Coast’s Choice: Rutland

Rutland is England’s smallest county, but that doesn’t mean that it hasn’t got much to offer. This week the team are sharing their recommended place to visit in this fiercely independent area, whose history can be traced back as far as the Domesday Book.

Barnsdale Gardens

These beautiful gardens are perhaps the best known tourist attraction in the county as they were created by former Gardeners’ World presenter Geoff Hamilton for the television show. Hamilton presented the show initially from a garden he owned in Rutland, but quickly he found the space was too small for experimentation. This led Geoff to purchase a Victorian farmhouse one mile down the road with five acres of land, which marked the birth of Barnsdale.

Today, Barnsdale Gardens stretches over eight acres and plays host to 38 different gardens. Widely referred to as ‘a theme park for gardeners’, visitors can enjoy creations including local flora, exotic plant life, kitchen gardens and rock features. It also includes practical concepts such as gardens for less mobile people and housing estate gardens, plus all plants are botanically labelled if you’re looking for inspiration. Many of the plants and flowers can be purchased at the on-site nursery.

Admission to Barnsdale Gardens, which is open daily, costs £6.50 in the summer and £5.00 in the winter for adults and £2.50 all year round for children. Click here to find out more.

Nearest caravan site: 8.6 miles

Jeffery Hudson’s Cottage

Rutland’s motto is multum in parvo meaning ‘much in little’ and our next recommendation certainly embodies this! On the High Street in the county town of Oakham lies a 17th century cottage, in which once lived Jeffery Hudson – the man believed to be the inspiration for the ‘Tom Thumb’ children’s stories.

Hudson was born in the cottage in 1619 and had reached 18 inches tall by the age of 30. At this point he stopped growing until he turned 30, when he spurted to a final height of three feet nine inches.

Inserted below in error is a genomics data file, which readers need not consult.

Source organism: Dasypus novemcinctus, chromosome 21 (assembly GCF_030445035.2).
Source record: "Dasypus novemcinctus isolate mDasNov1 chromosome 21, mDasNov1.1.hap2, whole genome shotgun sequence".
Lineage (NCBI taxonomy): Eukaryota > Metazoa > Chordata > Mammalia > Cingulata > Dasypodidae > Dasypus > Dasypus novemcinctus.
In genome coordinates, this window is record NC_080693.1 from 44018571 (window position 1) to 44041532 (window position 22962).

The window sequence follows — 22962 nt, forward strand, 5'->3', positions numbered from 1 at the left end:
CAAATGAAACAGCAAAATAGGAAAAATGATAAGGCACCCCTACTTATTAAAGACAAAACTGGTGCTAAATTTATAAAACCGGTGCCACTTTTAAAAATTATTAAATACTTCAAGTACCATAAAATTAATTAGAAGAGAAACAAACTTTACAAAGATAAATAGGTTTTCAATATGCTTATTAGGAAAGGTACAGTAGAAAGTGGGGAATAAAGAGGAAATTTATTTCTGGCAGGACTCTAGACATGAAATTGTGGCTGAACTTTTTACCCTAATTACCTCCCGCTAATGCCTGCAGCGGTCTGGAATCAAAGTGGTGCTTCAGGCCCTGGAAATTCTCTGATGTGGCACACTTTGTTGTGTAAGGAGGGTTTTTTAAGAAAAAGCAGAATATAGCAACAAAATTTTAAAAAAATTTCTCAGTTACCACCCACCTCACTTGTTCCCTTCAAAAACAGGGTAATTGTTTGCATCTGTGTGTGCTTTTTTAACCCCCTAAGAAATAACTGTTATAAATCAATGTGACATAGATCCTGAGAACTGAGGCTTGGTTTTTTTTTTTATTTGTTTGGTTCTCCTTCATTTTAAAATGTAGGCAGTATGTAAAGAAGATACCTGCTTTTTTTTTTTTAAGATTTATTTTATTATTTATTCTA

Known as the Rutland Dwarf, many of the nobility were curious of Hudson’s stature and he became a favourite entertainment of King Charles I, who took him into royal service and knighted him.

Hudson lived an even more remarkable life in later adulthood as he was captured by pirates while travelling in France and triumphed in a battle to free himself. He was also sold into slavery by Turkish pirates but once again escaped, returning to England to captain the King’s army during the Civil War.

He eventually died in prison in 1682 but his house stands strong to this day and visitors are welcome to have their photograph taken outside it.

Nearest caravan site: 6.1 miles

Rocks by Rail

Here’s something different: an interactive outdoor museum based in a former ironstone quarry! Rocks by Rail is an adventure playground for train enthusiasts, whether you want to try driving a classic locomotive, take a tour of the workshop or hop on a train for a passenger ride around the 19 acres of industrial landscape.

The ironstone exhibition brings the history of the area to life, while you can explore your surroundings today with a nature trail. If that proves thirsty work, Rocks by Rail has a 1960s inspired café in which you can site back and soak up the atmosphere. 

Rocks by Rail is open on Tuesdays, Thursdays and Sundays from 11.00am – 4pm and entry is free. More information is available via the official website.

Nearest caravan site: 2.4 miles

Rutland County Museum

All the history and archaeology that Rutland has to offer is brought together under one roof in this council-run museum.

The Riding School brings rural Rutland to life with displays of the tools used by coopers and tinsmiths, while there is a display from the former local brewery, Ruddles, and an early twentieth century farm kitchen.

Other highlights including a mezzanine showcasing prehistoric objects found in the county, an exhibition on crime and punishment, tributes to the area’s dairy farms and wheelwrights and a community kept garden.

Rutland County Museum is open on Mondays, Wednesdays, Fridays and Saturdays from 10.00am – 4.00pm. Admission is free – click here for further information.

Nearest caravan site: 3.4 miles

Seaton Viaduct

Known also as Welland Viaduct and Harringworth Viaduct, Seaton Viaduct stretches over the river Welland to connect Seaton in Rutland with Harringworth in Northamptonshire.

At more than 1.6km in length with 82 arches, it is both Britain’s longest masonry viaduct and a truly breathtaking sight. Commercial trains still use it for a single daily passage between Corby and Manton Junction and Melton Mowbray and London St. Pancras, plus freight trains and tourist trip steam trains also frequent Seaton Viaduct.

The original brickwork was built using bricks manufactured and fired at the site and the viaduct structure and surface was recently restored using traditional methods to ‘smarten up’ its appearance. 

Nearest caravan site: 5 miles

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